How Effective Leaders Embrace Vulnerability

Jan 23, 2020 | 0 comments

For many, being in an agency leadership role means having all the answers and providing solutions to the myriad challenges facing your organization. But what if you didn’t need to have all of the answers and, in fact, looked to those within the company for answers?

It may seem counterintuitive, but vulnerability is a key aspect of today’s most successful leaders because it is an important part of being genuine, transparent, and, well, human. If you’re feeling overwhelmed by tough decisions, obstacles, or difficult choices, getting vulnerable could very well save you from drowning in your own concerns and emotional exhaustion. Oh yes, I’ve certainly been there.

When we expose our vulnerabilities, we are more respected and become the kind of leaders that people will naturally want to follow. When this happens, the alchemy leads to greater productivity, stronger bonds and greater trust within the culture, more effective communication, better end products, higher client retention and higher profit margins.

Fear of Vulnerability

Many leaders mistakenly view vulnerability as a weakness, however, the traditional, patriarchal leadership systems of the past—where the top dictates to the bottom—results in an us-versus-them mentality that results in a lack of deep emotional connection between employees and the organization’s vision and mission.

The case for vulnerability has been made in countless studies and research findings. Still, many leaders may find it difficult to adopt such a strategy, fearing it will undermine their effectiveness and self-respect, and make them appear “weak” to their subordinates. Nothing could be further from the truth. In reality, sharing your concerns and challenges with your teams not only makes you more approachable and “human,” but can also provide you with solutions and new perspectives that you may have never considered or imagine.

Authenticity and integrity are critical components of effective leadership and what is more authentic than vulnerability? When we share our fears with others, we allow them the space to offer suggestions, comfort, and ideas that solve problems and lead to ingenuity in an authentic and admirable way.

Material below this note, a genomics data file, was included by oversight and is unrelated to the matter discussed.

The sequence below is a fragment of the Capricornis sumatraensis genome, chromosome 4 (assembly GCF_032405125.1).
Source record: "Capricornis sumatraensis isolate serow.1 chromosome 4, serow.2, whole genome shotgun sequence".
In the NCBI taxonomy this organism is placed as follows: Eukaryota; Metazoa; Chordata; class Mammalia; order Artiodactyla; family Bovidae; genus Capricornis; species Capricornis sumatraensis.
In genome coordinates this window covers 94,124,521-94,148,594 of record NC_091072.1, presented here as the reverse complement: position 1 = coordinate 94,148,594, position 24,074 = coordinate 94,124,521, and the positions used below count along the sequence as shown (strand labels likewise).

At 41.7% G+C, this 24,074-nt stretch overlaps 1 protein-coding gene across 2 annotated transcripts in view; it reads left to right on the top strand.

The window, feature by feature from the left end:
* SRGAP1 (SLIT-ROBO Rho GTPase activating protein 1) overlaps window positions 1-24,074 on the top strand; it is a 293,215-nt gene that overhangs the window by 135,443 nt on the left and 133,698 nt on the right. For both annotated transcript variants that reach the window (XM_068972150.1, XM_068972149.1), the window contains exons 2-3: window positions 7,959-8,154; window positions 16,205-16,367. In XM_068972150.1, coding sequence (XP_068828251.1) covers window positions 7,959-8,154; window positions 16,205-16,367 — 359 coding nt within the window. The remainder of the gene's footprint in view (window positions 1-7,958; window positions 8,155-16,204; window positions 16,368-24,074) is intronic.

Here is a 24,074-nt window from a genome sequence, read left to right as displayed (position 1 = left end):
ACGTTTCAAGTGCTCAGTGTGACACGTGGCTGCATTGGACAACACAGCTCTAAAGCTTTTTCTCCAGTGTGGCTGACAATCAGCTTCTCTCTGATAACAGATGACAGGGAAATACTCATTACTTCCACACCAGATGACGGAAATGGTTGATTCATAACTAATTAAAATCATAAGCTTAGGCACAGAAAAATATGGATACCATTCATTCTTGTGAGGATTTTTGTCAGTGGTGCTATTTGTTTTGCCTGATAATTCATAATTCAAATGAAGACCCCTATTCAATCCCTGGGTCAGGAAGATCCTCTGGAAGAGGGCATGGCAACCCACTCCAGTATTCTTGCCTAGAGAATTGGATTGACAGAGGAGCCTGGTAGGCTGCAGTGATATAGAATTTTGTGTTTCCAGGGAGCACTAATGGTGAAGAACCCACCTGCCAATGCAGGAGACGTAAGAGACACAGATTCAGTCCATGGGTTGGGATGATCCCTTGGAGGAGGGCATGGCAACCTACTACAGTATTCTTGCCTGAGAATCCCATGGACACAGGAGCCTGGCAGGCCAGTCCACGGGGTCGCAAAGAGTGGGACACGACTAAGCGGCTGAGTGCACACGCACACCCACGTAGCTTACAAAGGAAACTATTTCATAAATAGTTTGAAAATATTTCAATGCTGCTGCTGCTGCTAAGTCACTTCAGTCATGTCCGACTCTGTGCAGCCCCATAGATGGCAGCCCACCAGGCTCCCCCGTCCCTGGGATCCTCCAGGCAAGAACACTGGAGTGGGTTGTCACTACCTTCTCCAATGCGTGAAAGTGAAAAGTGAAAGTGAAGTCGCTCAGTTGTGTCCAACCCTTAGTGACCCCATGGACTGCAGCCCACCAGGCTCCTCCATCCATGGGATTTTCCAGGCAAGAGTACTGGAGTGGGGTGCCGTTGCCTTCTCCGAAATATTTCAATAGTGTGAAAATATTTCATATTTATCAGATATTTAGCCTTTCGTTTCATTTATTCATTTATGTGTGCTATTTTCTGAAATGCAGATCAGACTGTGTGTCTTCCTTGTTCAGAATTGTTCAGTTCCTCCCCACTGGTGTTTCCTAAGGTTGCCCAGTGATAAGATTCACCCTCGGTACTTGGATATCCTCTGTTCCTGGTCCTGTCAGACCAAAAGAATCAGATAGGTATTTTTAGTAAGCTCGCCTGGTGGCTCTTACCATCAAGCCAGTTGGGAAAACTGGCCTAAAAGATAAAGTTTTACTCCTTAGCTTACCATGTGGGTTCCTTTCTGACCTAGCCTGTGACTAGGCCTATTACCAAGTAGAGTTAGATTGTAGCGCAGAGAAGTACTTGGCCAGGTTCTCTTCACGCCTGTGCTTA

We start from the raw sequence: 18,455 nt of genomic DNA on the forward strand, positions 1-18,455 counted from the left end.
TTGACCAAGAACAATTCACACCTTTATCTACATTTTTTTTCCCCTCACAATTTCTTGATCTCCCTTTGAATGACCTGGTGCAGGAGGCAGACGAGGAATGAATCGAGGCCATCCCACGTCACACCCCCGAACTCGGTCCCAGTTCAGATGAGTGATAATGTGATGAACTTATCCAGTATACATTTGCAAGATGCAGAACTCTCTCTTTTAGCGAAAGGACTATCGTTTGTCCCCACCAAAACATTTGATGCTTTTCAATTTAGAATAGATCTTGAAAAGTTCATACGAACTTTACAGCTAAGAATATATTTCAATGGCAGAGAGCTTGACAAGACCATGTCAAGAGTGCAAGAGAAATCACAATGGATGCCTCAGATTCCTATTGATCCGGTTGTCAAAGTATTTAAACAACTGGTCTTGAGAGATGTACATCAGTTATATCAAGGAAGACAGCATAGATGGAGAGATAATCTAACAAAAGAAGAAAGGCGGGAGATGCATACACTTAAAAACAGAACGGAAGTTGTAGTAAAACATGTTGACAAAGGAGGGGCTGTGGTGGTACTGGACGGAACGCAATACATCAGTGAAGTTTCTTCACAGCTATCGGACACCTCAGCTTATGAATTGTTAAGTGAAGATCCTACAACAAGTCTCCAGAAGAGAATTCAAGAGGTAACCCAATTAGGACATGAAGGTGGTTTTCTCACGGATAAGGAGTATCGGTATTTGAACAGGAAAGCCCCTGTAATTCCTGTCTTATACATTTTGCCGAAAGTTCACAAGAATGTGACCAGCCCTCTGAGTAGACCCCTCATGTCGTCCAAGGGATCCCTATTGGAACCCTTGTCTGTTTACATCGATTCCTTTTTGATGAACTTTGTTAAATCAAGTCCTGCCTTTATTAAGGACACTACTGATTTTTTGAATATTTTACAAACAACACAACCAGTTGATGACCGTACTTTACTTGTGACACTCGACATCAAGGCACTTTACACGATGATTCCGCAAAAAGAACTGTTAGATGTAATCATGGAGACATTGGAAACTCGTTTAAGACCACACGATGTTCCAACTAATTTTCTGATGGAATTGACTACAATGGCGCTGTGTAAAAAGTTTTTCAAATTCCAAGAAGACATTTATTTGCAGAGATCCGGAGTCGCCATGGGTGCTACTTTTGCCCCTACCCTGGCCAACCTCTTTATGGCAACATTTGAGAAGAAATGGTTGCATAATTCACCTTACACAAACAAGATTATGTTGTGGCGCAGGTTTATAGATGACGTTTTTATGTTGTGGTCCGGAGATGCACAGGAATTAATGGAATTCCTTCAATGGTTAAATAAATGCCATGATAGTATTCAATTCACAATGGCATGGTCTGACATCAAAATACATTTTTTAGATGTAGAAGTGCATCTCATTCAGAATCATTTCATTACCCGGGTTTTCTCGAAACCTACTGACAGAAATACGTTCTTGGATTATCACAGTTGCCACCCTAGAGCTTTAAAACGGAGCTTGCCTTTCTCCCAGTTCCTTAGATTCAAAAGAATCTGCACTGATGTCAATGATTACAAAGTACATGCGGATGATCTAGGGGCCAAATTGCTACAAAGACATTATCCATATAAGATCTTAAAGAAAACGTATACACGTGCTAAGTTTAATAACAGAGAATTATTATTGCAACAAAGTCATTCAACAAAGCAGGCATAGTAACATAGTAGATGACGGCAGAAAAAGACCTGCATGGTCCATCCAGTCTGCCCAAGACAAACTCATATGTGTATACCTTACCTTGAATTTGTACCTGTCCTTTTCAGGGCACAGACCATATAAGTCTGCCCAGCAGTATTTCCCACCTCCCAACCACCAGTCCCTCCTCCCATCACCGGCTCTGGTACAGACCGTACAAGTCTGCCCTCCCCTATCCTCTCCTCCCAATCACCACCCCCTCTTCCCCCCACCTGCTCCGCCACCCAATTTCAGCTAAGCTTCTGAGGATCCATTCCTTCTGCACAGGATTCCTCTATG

Vulnerability is the birthplace of innovation, creativity and change.
—Brené Brown

Stepping Into Vulnerability

Since vulnerability can be an intimidating concept, especially if you’re not accustomed to sharing your challenges, moving into a more vulnerable management style can be difficult. But you don’t have to be an expert in psychology to start mentoring in a more open, authentic way. Instead, try taking small steps that help you begin to step outside of your zone of familiarity.

Change Your Mindset

Instead of viewing vulnerability as a weakness, spend some time mindfully reminding yourself that vulnerability is a courageous attribute that requires a tremendous amount of self-confidence. It takes a great amount of strength and willingness to grow, to choose to expose your weaknesses and concerns. Remind yourself that the strongest, most effective leaders understand the power of vulnerability.

Embrace Your Imperfections

Being perfect is hard work. Just ask any supermodel. Embracing our flaws and imperfections as part of our humanness makes room for us to share the things we simply cannot do as well as others. It also opens the door for employees to share their own shortcomings and to be okay with them.

Delegate A Specific Challenge

If you are struggling with solutions for a specific problem or challenge, find a person (or team) to whom you can give the challenge to. Explain the challenge and allow them to take the reins without worrying about the outcome. Doing this gives you an opportunity to not only allow your employees to make valuable contributions, but also to learn that you don’t have to solve every problem on your own.

When a leader confesses to a team they do not have all the answers, they invite collaboration and cohesion among team members that increases engagement and innovation.

Get To Know Your People

Being untouchable can create a sense of disconnect between leaders and those in their organizations. Employees who feel like they are “just a number,” are more likely to disengage and put forth minimum effort without passion or purpose. Connecting with people on a personal level will not only allow them to get to know you as a fallible human being, but also help you—as a leader—to get to know their strengths, challenges, obstacles, and the things they can do to improve the organization as a whole.

Success starts at the top—and lack of vulnerability stagnates an organization at every level, which should be avoided at all costs in service-based businesses where everything is tied back to teamwork, trust and communication. When leaders get vulnerable and communicate that they need help, only resonance and support will flow in for the greater good.

I recently published on Medium the most vulnerable piece I’ve written to-date, The Deluge of Self-Discovery — and then I shared it on LinkedIn with thousands of people. If you’re ready to embrace a new way of thinking, living, being and leading, I invite you to talk with me to learn how to get started on the journey.

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Kelly L. Campbell

Kelly (they/she) is a Trauma-Informed Leadership Coach to emerging and established leaders who know they are meant for more. She is a keynote speaker on the intersection of trauma, leadership, and consciousness—the new TLC—and founder of Consciousness Leaders, the world’s most diverse speaker’s agency. They are the author of HEAL to LEAD: Revolutionizing Leadership through Trauma Healing (Wiley).


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